Post by Kyle St. Romain.
One of the most fundamental concepts of interior design is balance. Balance can be achieved in one of three ways: symmetrically, asymmetrically, or radially. Regardless of which type of balance you aim to create, the primary goal of balancing a room is to equally distribute the visual weight of the objects within the space. Size and shape aren’t the only factors that influence the weight of an object; shape, color, pattern, brightness, and texture also play important roles in achieving balance.
Symmetrical balance is typically used when designing formal spaces, where each side of the room is equally split and weighted with your chosen décor. To achieve symmetry, designers often use identical furnishings on both sides of the room, though not always. A bedroom with matching nightstands and table lamps on both sides of the bed is a common example of symmetrical balance. While symmetrical balance is usually easier to achieve, especially if you’re purchasing new furniture for a square or rectangular room, it can be difficult to create a room that is both symmetrically balanced and visually interesting at the same time.
Asymmetrical balance, which is often considered less formal than symmetrical balance, can be a little more involved to execute properly. Instead of the room being split into mirror images, asymmetrical balance uses different furnishings and décor that roughly equate in terms of their visual weights. For example, you may have a living room designed with a large sofa on the right and two smaller chairs across from it. In this example, the two smaller chairs are used to balance out the larger sofa. While individual tastes vary, I find that asymmetrical balance is the most visually interesting, albeit a bit harder to do right.
One of the hardest parts about creating an asymmetrically balanced bedroom (that looks great) is to make the design appear effortless. Asymmetrical design can require a lot more thought, but you don’t want the room to convey that extra work to its viewers. An example of asymmetrically balance in the bedroom would be where you use a side table on one side of the bed and a mirror on the other. The trick is to make it look right, and appear symmetrical at first glance. Asymmetry can also save you money, especially if you’re buying used furniture or antiques that might be difficult to buy in matching sets.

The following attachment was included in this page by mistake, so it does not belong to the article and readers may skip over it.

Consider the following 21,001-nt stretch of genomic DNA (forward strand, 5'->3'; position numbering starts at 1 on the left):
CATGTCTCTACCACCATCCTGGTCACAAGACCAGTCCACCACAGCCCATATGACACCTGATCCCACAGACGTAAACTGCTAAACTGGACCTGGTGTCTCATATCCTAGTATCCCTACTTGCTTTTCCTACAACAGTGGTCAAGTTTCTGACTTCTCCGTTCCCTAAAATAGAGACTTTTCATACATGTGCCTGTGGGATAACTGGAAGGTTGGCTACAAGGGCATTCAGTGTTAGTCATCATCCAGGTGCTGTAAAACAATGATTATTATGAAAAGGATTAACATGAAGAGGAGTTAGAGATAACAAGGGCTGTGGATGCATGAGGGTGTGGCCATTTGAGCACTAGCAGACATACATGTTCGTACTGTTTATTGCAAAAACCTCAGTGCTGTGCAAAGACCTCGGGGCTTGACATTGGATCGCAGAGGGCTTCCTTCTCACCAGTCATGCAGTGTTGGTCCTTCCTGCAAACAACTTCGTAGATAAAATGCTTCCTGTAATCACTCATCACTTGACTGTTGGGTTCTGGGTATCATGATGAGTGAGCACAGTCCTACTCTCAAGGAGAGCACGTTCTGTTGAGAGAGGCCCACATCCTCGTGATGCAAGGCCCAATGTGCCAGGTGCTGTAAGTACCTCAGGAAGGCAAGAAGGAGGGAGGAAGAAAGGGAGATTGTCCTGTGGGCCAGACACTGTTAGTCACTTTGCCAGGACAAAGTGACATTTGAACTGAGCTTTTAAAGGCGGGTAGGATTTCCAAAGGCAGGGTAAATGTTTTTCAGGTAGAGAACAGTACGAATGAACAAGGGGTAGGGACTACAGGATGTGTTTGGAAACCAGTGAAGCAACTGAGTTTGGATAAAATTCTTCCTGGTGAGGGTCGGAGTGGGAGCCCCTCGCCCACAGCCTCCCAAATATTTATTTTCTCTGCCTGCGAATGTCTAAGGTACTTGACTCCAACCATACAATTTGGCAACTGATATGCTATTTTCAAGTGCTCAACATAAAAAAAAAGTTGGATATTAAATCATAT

Radial balance is the third type of balance, and is achieved by arranging furnishings around a central focal point. A common example is a circular dining room table surrounded by chairs. Unless you have a custom-shaped mattress, radial balance isn’t commonly used in bedroom design, except maybe when arranging wall-hanging items or in bedrooms with a lot of space and a seating area. You may also aim to balance your bedroom radially, with how you arrange your larger bedroom furnishings, e.g., you wouldn’t want to put your dresser, chest of drawers, and bookcase all in the same corner of the room – you’d spread them out around the bed.
The best way to understand balance is to look at examples of what other people have done. Houzz has several excellent channels that feature designs utilizing these three types of balance. The following links are provided to show you examples of how other designers utilize symmetrical balance, asymmetrical balance, and radial balance in their space.
What do you think: Do you prefer perfect symmetry or an asymmetrical bedroom? Let us know in the comments below.